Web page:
12 October 2015 – Espoo, Finland

by Timo Mustonen

Canada’s military seems to have awaken to the possibilities conducting cyber warfare through equipment hacking. They seek to hire a hacker to find vulnerabilities and develop and demonstrate attacks on the vehicle. This should not come as a major surprise. In the 2015 BlackHat conference, Dr. Charlie Miller and Chris Valasek demonstrated how to remotely access and exploit a standard production passenger vehicle. In this case, it was a 2014 Jeep Cherokee.

One of the clearest accounts of the possibilities come from the Wired magazine. Journalist Andy Greenberg accounts his personal experiences inside vehicles being hacked by the Miller & Valasek duo.

“Though I hadn’t touched the dashboard, the vents in the Jeep Cherokee started blasting cold air at the maximum setting, chilling the sweat on my back through the in-seat climate control system. Next the radio switched to the local hip hop station and began blaring Skee-lo at full volume. I spun the control knob left and hit the power button, to no avail. Then the windshield wipers turned on, and wiper fluid blurred the glass.”

That was only the beginning of the demonstration, which was perpetrated remotely from 10 miles away. The two cut the Jeep’s transmission and therefore disabled its acceleration and the Jeep crawled to a near stop at a busy interstate.

Miller and Valasek have managed to do similar stunts before. In 2012, Ford Escape and Toyota Prius experienced similar fates. Back then, the hacker had to physically wire their PC to the vehicle’s diagnostic port, normally used by mechanics to read the fault codes. With the Jeep this limitation had been circumvented. The technical details are available in their full documentation.

How does this relate to Canadian military, you may ask? Well, as ABC News informed us, ISIS has a large supply of new Toyota pick-up trucks and SUVs. It might not be too far-fetched to put two and two together and get five. Or in this case the unnamed “2015 light-duty pickup truck” to be Toyota. Already in 2010, Newsweek reported Toyota Hilux being well used by many insurgent groups. The trend was noted by counterinsurgency expert David Kilcullen, who noticed a Canadian maple leaf tattoo being favoured by Afghan insurgents.

Newsweek writes:

“In Afghanistan in particular [the trucks are] incredibly well respected.” So well respected, in fact, that some enterprising fraudsters thought them worthy of ripping off. The imitations, Kilcullen says, had flooded the market, leaving disappointed fighters in their wake. But then “a shipment of high-quality [real] Hiluxes arrived, courtesy of the Canadian government,” he explains. “They had little Canadian flags on the back. Because they were the real deal, and because of how the Hilux is seen, over time, strangely, the Canadian flag has become a symbol of high quality across the country. Hence the tattoos.”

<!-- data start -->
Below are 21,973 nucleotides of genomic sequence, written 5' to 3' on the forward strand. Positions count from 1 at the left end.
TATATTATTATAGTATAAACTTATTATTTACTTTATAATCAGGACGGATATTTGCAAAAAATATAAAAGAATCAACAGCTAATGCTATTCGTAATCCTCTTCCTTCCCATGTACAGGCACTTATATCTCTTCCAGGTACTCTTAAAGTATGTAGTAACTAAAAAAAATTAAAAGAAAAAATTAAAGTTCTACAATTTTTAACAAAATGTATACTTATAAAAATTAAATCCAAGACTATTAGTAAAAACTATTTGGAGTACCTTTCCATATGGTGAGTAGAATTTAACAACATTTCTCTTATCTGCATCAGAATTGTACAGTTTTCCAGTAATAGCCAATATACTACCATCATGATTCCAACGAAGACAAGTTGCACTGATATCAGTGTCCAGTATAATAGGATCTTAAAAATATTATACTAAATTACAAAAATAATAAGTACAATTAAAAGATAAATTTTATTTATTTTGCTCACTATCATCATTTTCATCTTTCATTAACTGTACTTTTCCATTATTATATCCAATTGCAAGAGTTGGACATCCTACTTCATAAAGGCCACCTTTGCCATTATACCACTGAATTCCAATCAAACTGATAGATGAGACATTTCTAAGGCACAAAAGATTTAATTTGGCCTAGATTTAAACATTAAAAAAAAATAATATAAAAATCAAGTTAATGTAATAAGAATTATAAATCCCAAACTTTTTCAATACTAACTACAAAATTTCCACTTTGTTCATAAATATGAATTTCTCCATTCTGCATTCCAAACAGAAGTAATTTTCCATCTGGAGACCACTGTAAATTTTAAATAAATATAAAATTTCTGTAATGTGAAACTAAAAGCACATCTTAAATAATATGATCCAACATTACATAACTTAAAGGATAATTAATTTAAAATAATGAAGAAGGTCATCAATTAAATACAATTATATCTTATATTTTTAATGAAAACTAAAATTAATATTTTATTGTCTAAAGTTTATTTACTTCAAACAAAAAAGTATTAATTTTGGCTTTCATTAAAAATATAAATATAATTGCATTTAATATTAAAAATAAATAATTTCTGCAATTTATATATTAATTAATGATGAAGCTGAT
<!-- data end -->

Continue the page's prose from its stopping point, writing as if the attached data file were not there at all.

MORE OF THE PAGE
Toyota Hilux in Liberia
Toyota Hilux in Liberia

The Toyota Hilux is everywhere because the West has put it everywhere. The Hilux has been the choice vehicle for insurgents across the globe and across the decades. That is why it makes perfect sense to start figuring out how to use “the technical” against their users. “The Toyota is such a widespread and powerful weapon for insurgents”, says Dr. Alastair Finlan, who specializes in strategic studies at Britain’s Aberystwyth University, “because it acts as a “force multiplier.” It is fast, maneuverable, and packs a big punch”.

Accounting for such a large coverage, it is only logical to start figuring out how to counter “the technical.” If cyber warfare methods can assist in the information age, then that is one avenue the military is happy to exploit. This method is naturally limited to newer models, where on-board computers guide most of the vehicle’s systems. Older models no not have this weakness.

US authorities have awakened to the risk and Energy and Commerce Committee has approached several car manufacturers with a question on how they are preparing to combat against cyber intrusions. Let us hope that the patches they will apply will not render moot the work requested by Canadian military.

If adopted, this would be an interesting approach that would render ISIS fighters almost inoperable. That is until they get their hands on older vehicles.


Feature Photo: ISIS Toyota Truck Line-up  – Wikimedia Commons, 2015

Inset Photo: Toyota Hilux used as a technical in Liberia – Wikimedia Commons, 2015

DefenceReport’s Analysis is a multi-format blog that is based on opinions, insights and dedicated research from DefRep editorial staff and writers. The analysis expressed here are the author’s own and are separate from DefRep reports, which are based on independent and objective reporting.

By Timo Mustonen

Timo is a former soldier turned academic. He has achieved a Masters in International politics with Intelligence and Strategic Studies from the Aberystwyth University in Wales and holds a Bachelor's degree from the same university. Timo has worked his way through both public and private sectors all over European political sphere from governments to think tanks, consultancies and EU regional policy agencies. He currently works as an analyst for Defence Report, as well as an analyst for a Finnish innovation consultancy on EU matters. Timo can be contacted at: [email protected]